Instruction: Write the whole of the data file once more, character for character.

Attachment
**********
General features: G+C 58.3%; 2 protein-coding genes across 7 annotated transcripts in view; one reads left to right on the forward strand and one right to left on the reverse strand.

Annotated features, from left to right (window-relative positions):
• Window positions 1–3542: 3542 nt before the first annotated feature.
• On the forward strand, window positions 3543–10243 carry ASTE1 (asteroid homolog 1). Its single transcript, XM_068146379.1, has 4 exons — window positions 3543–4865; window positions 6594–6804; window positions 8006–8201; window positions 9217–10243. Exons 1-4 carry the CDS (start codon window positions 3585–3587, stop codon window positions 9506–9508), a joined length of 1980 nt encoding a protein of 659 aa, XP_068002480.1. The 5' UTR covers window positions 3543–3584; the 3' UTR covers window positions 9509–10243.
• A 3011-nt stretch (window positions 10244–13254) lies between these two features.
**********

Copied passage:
General features: G+C 58.3%; 2 protein-coding genes across 7 annotated transcripts in view; one reads left to right on the forward strand and one right to left on the reverse strand.

Annotated features, from left to right (window-relative positions):
• Window positions 1–3542: 3542 nt before the first annotated feature.
• On the forward strand, window positions 3543–10243 carry ASTE1 (asteroid homolog 1). Its single transcript, XM_068146379.1, has 4 exons — window positions 3543–4865; window positions 6594–6804; window positions 8006–8201; window positions 9217–10243. Exons 1-4 carry the CDS (start codon window positions 3585–3587, stop codon window positions 9506–9508), a joined length of 1980 nt encoding a protein of 659 aa, XP_068002480.1. The 5' UTR covers window positions 3543–3584; the 3' UTR covers window positions 9509–10243.
• A 3011-nt stretch (window positions 10244–13254) lies between these two features.